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Why are police scanners open to the public?

Why are police scanners open to the public?


Encryption is an option, and some police departments are doing it

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Michigan police
Michigan police

As a Boston police manhunt took shape early this morning, Twitter feeds and Reddit threads were full of reporters and civilians tracking the events. Many people were using police scanners and apps that made Boston’s police frequencies accessible on the web. For those who knew where to tune in, these frequencies provided incredible drama. A shootout took place in real time. Those listening to the scanners were able to hear it all unfold.

That’s why scanners have been used for years by journalists and curious eavesdroppers: they put police actions in public. They allow any mildly savvy, curious person to listen in on the process of law enforcement as it happens. A 1997 article from the Society of Professional Journalists called police scanners “about as necessary in a newsroom as is the pen and notebook.”

A police scanner can be "about as necessary in a newsroom as is the pen and notebook"

But as police closed in on a second suspected terrorist on the run this morning, local police frequencies fell silent. The online feeds stopped. And a unified message went out: “Boston area law enforcement feeds are temporarily offline to protect law enforcement resources and their efforts during the manhunt underway in the Boston Metro area.”

You may have wondered, as many on The Verge’s staff did: why are police scanners public in the first place? Why aren’t they encrypted to keep any Joe Blow on the web from listening in?

According to John Banzhaf, there’s no legal reason why.

Banzhaf is a Professor of Public Interest Law at George Washington University who’s also a former scientist, engineer, and inventor.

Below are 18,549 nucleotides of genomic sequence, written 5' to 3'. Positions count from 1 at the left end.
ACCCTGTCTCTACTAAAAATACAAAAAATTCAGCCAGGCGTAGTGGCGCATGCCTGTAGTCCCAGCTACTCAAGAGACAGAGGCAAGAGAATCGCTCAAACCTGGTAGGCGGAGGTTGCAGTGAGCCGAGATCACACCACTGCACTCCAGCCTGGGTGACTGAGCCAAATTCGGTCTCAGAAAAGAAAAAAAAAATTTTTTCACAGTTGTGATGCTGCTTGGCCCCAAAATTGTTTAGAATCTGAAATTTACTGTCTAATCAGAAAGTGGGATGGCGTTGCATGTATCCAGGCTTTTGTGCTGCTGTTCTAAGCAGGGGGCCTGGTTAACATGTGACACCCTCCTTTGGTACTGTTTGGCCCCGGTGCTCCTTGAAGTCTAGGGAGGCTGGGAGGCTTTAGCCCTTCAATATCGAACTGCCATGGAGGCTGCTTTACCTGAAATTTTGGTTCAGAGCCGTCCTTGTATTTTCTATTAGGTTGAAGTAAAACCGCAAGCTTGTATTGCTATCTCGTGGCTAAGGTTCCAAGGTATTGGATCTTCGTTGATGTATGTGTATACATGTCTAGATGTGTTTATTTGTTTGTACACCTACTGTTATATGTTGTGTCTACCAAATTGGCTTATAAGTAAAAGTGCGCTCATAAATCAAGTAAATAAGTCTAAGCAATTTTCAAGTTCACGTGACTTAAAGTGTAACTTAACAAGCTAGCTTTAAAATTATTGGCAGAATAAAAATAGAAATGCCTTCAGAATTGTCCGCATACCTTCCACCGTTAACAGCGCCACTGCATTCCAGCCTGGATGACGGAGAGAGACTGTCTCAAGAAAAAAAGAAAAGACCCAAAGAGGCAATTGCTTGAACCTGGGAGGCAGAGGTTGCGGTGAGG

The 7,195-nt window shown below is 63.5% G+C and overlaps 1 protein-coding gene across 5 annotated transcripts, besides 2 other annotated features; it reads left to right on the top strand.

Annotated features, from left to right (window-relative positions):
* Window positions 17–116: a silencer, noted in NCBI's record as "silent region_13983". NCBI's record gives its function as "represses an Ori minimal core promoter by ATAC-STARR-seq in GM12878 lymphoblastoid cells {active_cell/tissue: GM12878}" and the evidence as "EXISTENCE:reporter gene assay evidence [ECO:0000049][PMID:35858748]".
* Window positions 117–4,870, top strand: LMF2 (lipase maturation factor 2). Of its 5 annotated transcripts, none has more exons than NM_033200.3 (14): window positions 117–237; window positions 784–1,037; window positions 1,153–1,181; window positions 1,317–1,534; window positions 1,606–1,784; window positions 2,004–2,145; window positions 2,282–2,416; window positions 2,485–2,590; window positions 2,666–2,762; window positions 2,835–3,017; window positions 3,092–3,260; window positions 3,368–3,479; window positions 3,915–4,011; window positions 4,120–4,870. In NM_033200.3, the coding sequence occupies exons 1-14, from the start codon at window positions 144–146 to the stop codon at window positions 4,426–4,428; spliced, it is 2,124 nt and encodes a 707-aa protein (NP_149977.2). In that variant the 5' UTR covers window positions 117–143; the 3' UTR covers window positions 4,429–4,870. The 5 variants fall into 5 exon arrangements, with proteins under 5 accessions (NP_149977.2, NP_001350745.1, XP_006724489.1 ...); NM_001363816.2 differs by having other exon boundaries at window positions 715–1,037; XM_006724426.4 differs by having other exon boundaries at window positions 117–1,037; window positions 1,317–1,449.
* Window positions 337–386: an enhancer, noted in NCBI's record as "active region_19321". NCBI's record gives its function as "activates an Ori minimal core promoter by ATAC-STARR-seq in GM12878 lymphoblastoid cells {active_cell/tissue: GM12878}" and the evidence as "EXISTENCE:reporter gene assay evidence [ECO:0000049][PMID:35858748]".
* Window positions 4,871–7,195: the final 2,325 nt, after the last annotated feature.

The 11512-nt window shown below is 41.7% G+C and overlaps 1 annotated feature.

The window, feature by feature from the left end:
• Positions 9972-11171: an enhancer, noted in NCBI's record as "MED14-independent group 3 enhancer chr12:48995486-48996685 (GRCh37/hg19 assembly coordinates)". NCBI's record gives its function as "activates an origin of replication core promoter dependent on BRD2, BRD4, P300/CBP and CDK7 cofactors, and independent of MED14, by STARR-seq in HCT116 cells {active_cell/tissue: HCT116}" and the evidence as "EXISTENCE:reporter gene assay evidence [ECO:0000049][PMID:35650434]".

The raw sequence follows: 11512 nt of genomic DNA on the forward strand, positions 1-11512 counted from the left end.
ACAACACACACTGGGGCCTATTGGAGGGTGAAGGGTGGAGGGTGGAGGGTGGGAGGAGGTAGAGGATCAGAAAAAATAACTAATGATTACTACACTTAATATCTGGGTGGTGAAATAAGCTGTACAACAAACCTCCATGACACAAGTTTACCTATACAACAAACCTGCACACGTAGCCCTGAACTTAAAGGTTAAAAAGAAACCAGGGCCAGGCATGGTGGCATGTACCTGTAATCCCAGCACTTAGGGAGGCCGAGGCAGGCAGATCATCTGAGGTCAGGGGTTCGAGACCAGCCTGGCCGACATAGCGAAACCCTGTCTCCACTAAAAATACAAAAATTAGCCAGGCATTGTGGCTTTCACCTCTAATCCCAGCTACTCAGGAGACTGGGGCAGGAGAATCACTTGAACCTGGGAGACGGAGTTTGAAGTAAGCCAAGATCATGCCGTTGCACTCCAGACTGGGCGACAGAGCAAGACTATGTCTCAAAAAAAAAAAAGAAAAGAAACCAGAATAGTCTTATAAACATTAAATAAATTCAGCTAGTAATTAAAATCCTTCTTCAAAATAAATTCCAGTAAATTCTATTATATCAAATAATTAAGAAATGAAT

He says there’s nothing wrong with police encrypting scanner frequencies. Furthermore, he says, “I don’t see any real problem with it.”

Some cities do encrypt police radio communications

Public access laws, such as the Federal Freedom of Information Act and its equivalent in most states, almost always allow police to withhold information while investigations unfold. The reason for this, at least ostensibly, is that disclosing information about ongoing cases could compromise what police are doing. People are investigated all the time without being charged, for example. If every lead in every case was made public, the possibilities for slander and libel would grow exponentially.

Along these lines, some cities do encrypt police radio communications so that they can't easily be intercepted by a run-of-the-mill scanner. Pasadena’s police, for example, have been encrypted for over a year.

There was some discussion — and a late 2011 public hearing — in Washington D.C. about its decision to have scanners go quiet. Police argued that criminals were using scanners to plan crimes and that public information officers had other means of informing people about whatever police events were occurring. Local media got upset, but, really, it’s up to police whether they allow scanners to be public or not. Scanners in Ft. Collins, Colorado went silent just this month.

So why don’t more cities encrypt their police scanners?

Banzhaf says it’s a matter of coordination when major events happen.

“There have been problems,” — in mass tragedies and other major crimes in big cities, he says — “where one police department had trouble talking with another police department, or a police department couldn’t talk to the fire department, or the fire department couldn’t talk with the people who could turn off the electricity.”

And this was without encryption.

“I believe in Murphy’s Law,” he says. “If something can go wrong, it will go wrong.”

The more open the communication system, in other words, the smaller the chance of problems during an emergency.

Encryption only exacerbates potential communication problems, in other words. When many departments need to speak with one another at the same time, there needs to be an easy way to do it. Public police scanner frequencies provide that. And most police bureaus in the United States have chosen to keep these frequencies open rather than deal with the hassle of organizing every agency into one encrypted frequency, Banzhaf says.

Encryption only exacerbates potential communication problems

But Gregg Leslie, legal defense director at Reporters Committee for Freedom of the Press, isn’t so sure.

Motorola’s LTE-based public safety network, he points out, was rolled out for the first time ever at last year’s Republican National Convention. As this system expands, it’s poised to eliminate the interoperability problems Banzhaf mentions.

Regardless, RCFP is against shutting the public out.

“In the end, our position is that [eliminating access to police scanner frequencies] harms public access,” Leslie says. “There’s a lot of public good done by letting the media and the public know what first responders are up to and it’s a shame that that could all go away.”